• Announce Teams. Be clear about whether the coordinators will communicate with parents of placed students about their team details or if the coaches will handle that. Communicate with the parents of students who could not be placed on a team, if any, as soon as possible.

What general advice do experienced coaches and coordinators offer?

  • Communicating/Understanding the Commitment. The problem of students and parents not understanding the time and effort expected of OotM team members was cited as one of the biggest obstacles to forming strong teams. In written materials and any in-person discussions or events, be sure to stress the scope of the commitment, including important dates, extra practices, the importance of attendance and work outside of meetings, and team volunteer needs. Some schools have introductory events or meetings, or don’t discuss the long-term problem for the first few meetings so team members may drop-out and be replaced from a waitlist. Some schools require students to audition/compete for spots or to complete an application with questions that gauge interest and motivation.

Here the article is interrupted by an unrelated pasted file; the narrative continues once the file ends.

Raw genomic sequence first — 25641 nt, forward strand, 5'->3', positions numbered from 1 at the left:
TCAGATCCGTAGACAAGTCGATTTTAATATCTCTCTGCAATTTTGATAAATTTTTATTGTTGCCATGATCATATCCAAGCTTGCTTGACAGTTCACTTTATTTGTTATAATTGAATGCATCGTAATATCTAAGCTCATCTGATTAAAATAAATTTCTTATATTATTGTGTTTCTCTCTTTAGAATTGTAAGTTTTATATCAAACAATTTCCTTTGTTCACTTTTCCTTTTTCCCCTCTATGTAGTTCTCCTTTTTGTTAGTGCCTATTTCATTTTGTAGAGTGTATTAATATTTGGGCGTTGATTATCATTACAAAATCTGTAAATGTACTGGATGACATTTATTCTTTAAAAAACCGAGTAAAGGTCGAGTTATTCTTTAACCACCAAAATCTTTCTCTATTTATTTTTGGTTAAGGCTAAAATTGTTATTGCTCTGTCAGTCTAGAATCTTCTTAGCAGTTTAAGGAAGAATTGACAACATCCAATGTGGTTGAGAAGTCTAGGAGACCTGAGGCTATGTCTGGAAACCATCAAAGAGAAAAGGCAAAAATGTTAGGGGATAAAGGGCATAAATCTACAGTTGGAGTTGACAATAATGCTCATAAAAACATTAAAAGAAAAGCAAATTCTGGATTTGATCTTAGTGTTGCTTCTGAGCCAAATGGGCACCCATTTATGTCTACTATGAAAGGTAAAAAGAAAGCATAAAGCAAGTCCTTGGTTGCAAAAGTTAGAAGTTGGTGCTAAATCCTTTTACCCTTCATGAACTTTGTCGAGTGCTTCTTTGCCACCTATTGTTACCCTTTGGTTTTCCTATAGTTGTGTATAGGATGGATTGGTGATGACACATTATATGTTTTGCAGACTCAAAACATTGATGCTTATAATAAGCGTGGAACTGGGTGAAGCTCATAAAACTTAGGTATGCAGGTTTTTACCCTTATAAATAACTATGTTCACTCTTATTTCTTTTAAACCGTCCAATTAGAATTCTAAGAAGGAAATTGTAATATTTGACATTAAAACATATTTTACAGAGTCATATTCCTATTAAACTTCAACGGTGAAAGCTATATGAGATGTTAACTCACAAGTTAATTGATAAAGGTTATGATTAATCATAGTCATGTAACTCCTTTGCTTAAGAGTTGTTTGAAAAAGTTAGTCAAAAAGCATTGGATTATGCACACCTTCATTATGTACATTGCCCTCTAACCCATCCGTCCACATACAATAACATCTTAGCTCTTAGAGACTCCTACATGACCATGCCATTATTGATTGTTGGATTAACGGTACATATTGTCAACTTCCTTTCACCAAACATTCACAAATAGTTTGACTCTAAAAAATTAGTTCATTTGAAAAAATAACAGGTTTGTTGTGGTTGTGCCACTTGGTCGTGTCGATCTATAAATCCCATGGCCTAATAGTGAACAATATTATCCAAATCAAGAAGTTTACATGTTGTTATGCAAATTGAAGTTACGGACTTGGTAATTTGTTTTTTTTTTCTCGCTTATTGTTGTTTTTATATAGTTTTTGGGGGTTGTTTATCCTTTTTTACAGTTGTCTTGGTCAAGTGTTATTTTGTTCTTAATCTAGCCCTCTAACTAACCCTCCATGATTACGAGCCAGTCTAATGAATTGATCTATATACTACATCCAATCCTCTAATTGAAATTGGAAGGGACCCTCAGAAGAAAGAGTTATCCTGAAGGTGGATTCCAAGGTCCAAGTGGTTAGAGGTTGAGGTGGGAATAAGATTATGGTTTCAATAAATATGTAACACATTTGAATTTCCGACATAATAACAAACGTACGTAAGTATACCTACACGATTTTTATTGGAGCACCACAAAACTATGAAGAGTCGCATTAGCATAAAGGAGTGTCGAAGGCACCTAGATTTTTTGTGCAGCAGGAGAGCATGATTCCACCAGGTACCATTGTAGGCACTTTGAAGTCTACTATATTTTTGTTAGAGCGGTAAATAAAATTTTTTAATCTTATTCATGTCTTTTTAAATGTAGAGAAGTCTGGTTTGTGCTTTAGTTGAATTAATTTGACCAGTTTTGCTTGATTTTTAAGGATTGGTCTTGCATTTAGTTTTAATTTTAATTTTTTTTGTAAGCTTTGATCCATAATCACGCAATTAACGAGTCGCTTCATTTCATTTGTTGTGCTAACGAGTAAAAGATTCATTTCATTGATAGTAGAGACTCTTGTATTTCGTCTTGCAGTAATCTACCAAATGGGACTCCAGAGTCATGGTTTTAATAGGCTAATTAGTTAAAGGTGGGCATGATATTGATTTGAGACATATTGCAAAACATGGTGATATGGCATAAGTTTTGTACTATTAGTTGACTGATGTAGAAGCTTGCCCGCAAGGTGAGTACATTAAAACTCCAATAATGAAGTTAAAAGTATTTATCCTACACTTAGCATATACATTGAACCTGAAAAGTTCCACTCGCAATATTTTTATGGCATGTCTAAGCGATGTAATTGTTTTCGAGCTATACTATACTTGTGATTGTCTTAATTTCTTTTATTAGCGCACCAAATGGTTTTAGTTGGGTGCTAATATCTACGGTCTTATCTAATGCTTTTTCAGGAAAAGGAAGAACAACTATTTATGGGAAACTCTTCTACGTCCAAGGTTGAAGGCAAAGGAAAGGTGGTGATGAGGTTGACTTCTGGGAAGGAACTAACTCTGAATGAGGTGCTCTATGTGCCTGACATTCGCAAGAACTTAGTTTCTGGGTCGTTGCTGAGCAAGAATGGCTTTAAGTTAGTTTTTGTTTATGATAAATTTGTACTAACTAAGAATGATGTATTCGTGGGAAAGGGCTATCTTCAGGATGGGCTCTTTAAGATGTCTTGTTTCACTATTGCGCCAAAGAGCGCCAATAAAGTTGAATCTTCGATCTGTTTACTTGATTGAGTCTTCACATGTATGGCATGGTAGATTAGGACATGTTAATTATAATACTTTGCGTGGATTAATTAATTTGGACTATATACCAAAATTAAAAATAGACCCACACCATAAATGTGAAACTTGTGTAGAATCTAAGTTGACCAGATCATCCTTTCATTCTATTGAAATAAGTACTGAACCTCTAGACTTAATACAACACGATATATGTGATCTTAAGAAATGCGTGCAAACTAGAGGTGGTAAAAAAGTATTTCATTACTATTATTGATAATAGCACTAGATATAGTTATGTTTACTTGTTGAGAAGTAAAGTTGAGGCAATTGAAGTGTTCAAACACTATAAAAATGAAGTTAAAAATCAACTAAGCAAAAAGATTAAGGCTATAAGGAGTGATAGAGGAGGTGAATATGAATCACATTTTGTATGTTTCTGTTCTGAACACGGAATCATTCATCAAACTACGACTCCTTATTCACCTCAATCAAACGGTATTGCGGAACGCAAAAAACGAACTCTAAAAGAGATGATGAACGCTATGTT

• Asking/Requiring Parents to Volunteer. Many strongly advised asking or even requiring all parents to volunteer in some capacity before their child is placed on a team, either as a coach, assistant/back-up coach, judge, or tournament volunteer, or by providing a location for regular/extra meetings, or as otherwise needed. Coaches need a lot of support and don’t have time in January to beg parents to find or be a judge for their child’s team. Many states require teams to provide two judges, but MA only requires one judge and one partial-day tournament volunteer.